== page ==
New ’07 & ’08 rules: Good, bad and ugly

Tiago Monteiro, Spyker, Suzuka, 2006The permanent revolution that the F1 rules have undergone since 2003 will continue in 2007 and 2008 with another raft of new regulations from the World Motorsports Council (WMSC).

Taken together the changes aren’t quite as fundamental as the shift to two-race engines or the changing of the points system were. But we can expect the usual mixed bag of progress, problems and unforeseen consequences. Without doubt the worst of which is that the historic Cosworth name will soon be gone from Formula One.

Let’s pull apart the new rules and see what’s in store for the next two years.

New F1 rules for 2007

More action in pre-race practice

Ricardo Zonta, Toyota, Interlagos, 2005The two Friday practise sessions have been extended by half an hour, meaning the total amount of track time available for teams increases to three hours.

On top of that, each driver now has fourteen sets of tyres for the weekend (with only four sets available on Friday), rather than seven, and they do not have to use their races engines during Friday practice. All of which means we should see much more action on Fridays – good news for spectators.

However teams will no longer be able to use a third car. A third driver can still participate (such as Ricardo Zonta, pictured at last year’s Brazilian Grand Prix), but with them having to use one of the regular drivers’ cars it seems unlikely that the top teams would do this.

Safety car periods: Less fair and less safe

Safety Car, Monte-Carlo, 2005The changes to the safety car system follow on from a debate provoked by several drivers earlier this year, who complained that they were being held up by lapped drivers during restarts.

From next year drivers cannot pit under safety car conditions until the pack has assembly directly behind the car. This is to prevent drivers racing around the track in a hurry to get into the pit lane, compromising safety. But mightn’t it lead to drivers low on fuel being caught out and running out?

Before the end of the safety car period all lapped cars caught between cars on the lead lap must proceed past the cars and the safety car, complete a lap of the circuit and rejoin the back of the field.

This creates a whole host of problems and doesn’t really ‘fix’ anything that was wrong to begin with: First, lapped drivers can suddenly get a lap back ‘for free’. Second, it further disadvantages leading drivers who have had their advantages eroded by the safety car period.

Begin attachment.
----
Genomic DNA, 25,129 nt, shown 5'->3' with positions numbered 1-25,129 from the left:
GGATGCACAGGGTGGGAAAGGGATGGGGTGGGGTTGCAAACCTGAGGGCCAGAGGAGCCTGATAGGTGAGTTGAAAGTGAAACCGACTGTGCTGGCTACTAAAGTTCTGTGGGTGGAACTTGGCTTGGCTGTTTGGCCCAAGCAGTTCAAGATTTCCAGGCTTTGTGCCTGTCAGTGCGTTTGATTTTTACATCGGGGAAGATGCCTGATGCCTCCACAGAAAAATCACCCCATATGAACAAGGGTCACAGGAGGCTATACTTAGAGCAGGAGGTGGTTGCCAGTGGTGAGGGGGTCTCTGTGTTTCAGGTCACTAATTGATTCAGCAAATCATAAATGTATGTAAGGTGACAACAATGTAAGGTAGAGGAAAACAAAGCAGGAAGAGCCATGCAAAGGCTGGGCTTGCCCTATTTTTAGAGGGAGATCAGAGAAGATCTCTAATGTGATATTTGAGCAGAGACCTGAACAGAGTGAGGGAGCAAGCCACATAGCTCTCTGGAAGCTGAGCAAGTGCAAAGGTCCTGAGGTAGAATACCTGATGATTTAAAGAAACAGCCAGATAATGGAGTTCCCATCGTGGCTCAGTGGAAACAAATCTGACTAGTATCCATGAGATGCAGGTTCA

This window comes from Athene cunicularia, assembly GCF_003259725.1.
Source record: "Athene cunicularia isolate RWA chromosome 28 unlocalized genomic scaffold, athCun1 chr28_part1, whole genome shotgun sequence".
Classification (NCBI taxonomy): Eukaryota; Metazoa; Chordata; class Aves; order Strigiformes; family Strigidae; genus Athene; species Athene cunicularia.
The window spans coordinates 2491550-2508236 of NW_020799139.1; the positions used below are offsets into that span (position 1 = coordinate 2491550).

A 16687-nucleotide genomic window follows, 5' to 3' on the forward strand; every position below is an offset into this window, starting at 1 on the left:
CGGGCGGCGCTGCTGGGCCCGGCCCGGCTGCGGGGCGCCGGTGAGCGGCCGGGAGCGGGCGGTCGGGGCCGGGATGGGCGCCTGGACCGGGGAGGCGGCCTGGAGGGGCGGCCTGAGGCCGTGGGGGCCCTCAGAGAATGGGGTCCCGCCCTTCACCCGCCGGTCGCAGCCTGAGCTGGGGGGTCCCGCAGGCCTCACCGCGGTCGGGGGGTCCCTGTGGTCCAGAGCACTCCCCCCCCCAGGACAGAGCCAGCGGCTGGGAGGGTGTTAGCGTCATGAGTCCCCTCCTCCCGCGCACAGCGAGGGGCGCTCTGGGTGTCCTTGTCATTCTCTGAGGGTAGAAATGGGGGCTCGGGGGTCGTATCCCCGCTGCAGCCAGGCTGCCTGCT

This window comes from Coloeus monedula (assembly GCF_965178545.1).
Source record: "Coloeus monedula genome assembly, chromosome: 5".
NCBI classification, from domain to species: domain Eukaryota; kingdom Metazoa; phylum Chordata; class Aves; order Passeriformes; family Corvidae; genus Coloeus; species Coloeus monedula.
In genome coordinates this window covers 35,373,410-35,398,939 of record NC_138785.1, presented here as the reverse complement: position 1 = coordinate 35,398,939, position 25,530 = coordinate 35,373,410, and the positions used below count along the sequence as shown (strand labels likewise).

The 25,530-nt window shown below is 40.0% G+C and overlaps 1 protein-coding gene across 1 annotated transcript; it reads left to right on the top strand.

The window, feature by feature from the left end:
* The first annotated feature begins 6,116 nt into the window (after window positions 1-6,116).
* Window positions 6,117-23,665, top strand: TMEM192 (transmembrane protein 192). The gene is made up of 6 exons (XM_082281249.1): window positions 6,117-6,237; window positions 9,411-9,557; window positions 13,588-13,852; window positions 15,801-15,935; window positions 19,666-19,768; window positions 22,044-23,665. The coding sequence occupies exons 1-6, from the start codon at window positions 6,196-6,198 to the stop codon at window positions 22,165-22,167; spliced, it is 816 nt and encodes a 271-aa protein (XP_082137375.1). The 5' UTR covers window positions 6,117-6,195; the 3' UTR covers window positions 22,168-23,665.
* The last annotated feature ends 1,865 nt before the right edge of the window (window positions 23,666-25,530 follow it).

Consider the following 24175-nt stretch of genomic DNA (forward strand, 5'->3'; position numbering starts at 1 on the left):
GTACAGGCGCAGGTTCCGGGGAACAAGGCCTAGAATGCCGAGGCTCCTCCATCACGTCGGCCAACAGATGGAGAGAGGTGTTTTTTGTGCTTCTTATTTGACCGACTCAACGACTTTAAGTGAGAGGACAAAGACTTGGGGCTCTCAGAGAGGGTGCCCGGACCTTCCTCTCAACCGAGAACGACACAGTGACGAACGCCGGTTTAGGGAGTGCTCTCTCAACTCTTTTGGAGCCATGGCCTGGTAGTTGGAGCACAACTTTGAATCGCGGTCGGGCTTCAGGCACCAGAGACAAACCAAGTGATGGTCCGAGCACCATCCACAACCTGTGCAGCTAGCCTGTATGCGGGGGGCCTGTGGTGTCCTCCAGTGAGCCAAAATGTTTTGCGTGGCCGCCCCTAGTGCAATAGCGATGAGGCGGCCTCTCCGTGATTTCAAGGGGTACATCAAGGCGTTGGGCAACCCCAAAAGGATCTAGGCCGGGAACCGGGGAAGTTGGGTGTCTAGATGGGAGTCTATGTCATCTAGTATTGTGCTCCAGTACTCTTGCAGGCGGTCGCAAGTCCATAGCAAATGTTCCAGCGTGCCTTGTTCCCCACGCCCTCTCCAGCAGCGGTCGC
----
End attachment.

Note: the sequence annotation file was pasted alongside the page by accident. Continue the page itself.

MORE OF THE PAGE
Third, it will needlessly extend the length of the safety car period (as drivers will not be allowed to pass the safety car until the hazard has been cleared), which surely should be kept to a minimum. Fourth, it creates the temptation for abuse of the system to improve the racing by artificially bunching the field up, as is often seen in American NASCAR and open-wheel races.

Fifth, and perhaps most importantly, it will force greater use of the pit lane during safety car periods to ‘stack’ cars and attempt to service more than one at once, creating congestion in the pits.

Tyre equity between team mates

Michael Schumacher, Ferrari, Suzuka, 2006Giving drivers access to 14 sets of tyres each means we shoudl hopefully see an end to the kind of practice seen at Ferrari this year, where Felipe Massa would do all the tyre testing and leave Michael Schumacher with more fresh sets than his rivals for the race.

Power to the stewards

Stewards will be given the power to impose grid penalties. Instead of deleting one (or more) of their fastest laps, they can send them a set number of places down the grid, making punishments more consistent for similar offences such as blocking.

Modern marshalling

Flag warnings will now be communicated to drivers via on-car lights using a GPS system.

New F1 rules for 2008

Farewell Cosworth

Nico Rosberg, Mark Webber, Williams-Cosworth, Suzuka, 2006Commercial pressures had already forced Cosworth out of F1 for 2007, with Spyker seeking a supply of engines from Ferrari. Originally a rule for 2008 was expected that would have limited engine suppliers from providing engines to more than one other team.

However that rule has been changed at Ferrari’s request, stringly indicating there will be no room for Cosworth in 2008. Unless Prodrive want them…

Traction control ban?

Some very promising news is that a standard FIA Engine Control Unit (ECU) will be enforced from 2008 – paving a way from such electronic driver aids as traction control which clearly have no place in the sport.

No ballasting

Penalising drivers for mechanical failures – as already happens today with engines – is grossly unfair. But the mooted switch to punishing them with a weight penalty wouldhave been even worse, and perhaps even been a slippery slope towards giving top drivers ‘success ballast’ – a horribly artificial construct which shouldn’t even belong in touring car racing.

That has been ruled out, although drivers who have to change their gearboxes will suffer five-place gridpenalties from 2008.

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